Image of industrial hemp being harvested
 
CARSON CITY, NV — Lawmakers in Nevada have unanimously passed a bill to authorize hemp cultivation, sending the bill to Republican Governor Brian Sandoval for final approval.
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Sponsored by Sen. Tick Segerblom (D-Las Vegas), Senate Bill 305 was given final approval by the Assembly in a 41-0 vote on Friday.  The measure was approved 19-0 by the Senate in April.
 
The bill will allow colleges, universities, and the state Department of Agriculture to cultivation industrial hemp for research purposes under an agricultural pilot program, as recently authorized by the federal government.  Hemp cultivation programs would need to be registered and  certified by the Department of Agriculture.
 
The bill defines industrial hemp as cannabis containing less than 0.3% THC (tetrahydrocannabinol) on a dry weight basis.
 
Once signed by Gov. Sandoval, the State Board of Agriculture can begin adopting regulations regarding the licencing and oversight of hemp cultivation.  Hemp cultivation can begin as early as January 2016, once the regulations are in place.
 
Hemp products are already legal in the United States, but only if the hemp is imported from the more than 30 countries that legally grow it.   Last year, members of Congress relaxed some federal restrictions on hemp cultivation by approving language in the omnibus federal Farm Bill that explicitly authorizes states to sponsor hemp research and pilot programs, such as Nevada’s proposal, absent federal reclassification of the plant.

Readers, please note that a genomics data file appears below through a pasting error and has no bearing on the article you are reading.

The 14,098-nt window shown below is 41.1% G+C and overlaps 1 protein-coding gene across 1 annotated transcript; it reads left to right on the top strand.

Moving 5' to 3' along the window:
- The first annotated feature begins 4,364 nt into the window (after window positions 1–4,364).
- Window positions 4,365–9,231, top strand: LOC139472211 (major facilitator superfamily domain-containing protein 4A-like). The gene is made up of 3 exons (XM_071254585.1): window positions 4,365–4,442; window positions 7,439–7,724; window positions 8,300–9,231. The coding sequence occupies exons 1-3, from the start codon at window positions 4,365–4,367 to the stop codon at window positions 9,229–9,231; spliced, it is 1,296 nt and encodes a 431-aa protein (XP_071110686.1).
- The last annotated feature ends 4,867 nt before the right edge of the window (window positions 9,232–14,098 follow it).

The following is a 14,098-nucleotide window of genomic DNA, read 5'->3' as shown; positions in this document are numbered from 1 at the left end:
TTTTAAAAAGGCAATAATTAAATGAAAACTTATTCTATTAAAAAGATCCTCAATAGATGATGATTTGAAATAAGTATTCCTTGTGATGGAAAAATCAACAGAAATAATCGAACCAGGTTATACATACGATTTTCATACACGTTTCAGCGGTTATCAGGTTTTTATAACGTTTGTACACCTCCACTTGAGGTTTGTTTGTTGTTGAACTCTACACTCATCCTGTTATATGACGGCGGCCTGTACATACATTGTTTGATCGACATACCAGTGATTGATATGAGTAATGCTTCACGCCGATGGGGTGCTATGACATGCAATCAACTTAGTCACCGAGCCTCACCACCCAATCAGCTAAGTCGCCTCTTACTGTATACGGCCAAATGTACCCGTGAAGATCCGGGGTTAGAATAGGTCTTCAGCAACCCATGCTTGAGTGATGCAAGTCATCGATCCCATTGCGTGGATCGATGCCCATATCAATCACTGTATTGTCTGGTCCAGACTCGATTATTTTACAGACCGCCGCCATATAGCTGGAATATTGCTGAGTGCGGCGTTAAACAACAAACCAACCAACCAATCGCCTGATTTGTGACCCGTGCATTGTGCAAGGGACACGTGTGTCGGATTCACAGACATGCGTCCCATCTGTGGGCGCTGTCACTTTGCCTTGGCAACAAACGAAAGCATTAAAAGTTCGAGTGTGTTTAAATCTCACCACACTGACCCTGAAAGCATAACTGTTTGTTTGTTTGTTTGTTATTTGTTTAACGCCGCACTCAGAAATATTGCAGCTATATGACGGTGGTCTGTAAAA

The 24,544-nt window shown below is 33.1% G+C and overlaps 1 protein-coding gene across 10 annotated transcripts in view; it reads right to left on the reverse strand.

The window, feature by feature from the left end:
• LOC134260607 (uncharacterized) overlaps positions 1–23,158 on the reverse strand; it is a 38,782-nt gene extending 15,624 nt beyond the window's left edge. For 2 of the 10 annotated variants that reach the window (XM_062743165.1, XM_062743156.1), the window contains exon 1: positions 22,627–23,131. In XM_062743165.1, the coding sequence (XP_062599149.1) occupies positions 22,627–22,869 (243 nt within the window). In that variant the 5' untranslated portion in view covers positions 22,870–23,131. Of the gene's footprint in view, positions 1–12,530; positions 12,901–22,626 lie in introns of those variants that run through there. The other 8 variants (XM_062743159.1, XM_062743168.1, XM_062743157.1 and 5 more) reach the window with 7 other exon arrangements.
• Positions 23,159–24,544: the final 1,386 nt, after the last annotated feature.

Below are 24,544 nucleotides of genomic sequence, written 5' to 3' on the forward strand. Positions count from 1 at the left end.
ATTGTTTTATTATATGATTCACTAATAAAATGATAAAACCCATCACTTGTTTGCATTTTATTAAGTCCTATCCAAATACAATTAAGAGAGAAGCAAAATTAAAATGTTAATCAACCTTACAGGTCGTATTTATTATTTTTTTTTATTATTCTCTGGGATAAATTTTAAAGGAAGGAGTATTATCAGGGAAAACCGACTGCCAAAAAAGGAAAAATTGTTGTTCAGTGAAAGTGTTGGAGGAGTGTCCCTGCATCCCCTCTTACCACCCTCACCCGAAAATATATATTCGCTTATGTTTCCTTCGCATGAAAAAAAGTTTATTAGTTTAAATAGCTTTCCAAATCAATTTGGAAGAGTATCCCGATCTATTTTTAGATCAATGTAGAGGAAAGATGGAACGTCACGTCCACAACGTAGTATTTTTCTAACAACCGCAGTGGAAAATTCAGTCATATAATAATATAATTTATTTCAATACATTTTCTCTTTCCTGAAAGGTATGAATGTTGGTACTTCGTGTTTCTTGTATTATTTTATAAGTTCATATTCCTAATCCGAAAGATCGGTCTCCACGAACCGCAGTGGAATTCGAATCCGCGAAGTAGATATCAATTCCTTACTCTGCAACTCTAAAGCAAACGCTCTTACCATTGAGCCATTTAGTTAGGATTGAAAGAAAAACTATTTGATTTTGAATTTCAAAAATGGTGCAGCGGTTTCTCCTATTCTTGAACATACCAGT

Over 20 states have adopted similar hemp laws.
 
In 2014 U.S. consumers purchased more than $640 million worth of hemp products, representing market growth of 3% since 2014.
 
Hemp is a durable natural fiber, a nutritious food product for humans and pets, a superior building material, and has thousands of other known uses. A hemp crop needs half the water alfalfa uses, is a great rotation crop to use after legumes that fix nitrogen in the soil and it can be grown without heavy use of pesticides.
 
Farmers worldwide grow hemp commercially for fiber, seed, and oil for use in a variety of industrial and consumer products, including food and clothing.  The United States is the only developed nation that fails to cultivate industrial hemp as an economic crop on a large scale, according to the Congressional Resource Service.
 
Over thirty countries produce industrial hemp, including Australia, Austria, Canada, Chile, China, Denmark, Egypt, Finland, France, Germany, Great Britain, Hungary, India, Italy, Japan, Korea, Netherlands, New Zealand, Poland, Portugal, Romania, Russia, Slovenia, Spain, Sweden, Switzerland, Thailand, Turkey and Ukraine.
 
The majority of hemp sold in the United States is imported from China and Canada, the world’s largest exporters of the crop.
 
The full text and history of Senate Bill 305 can be found here.
 
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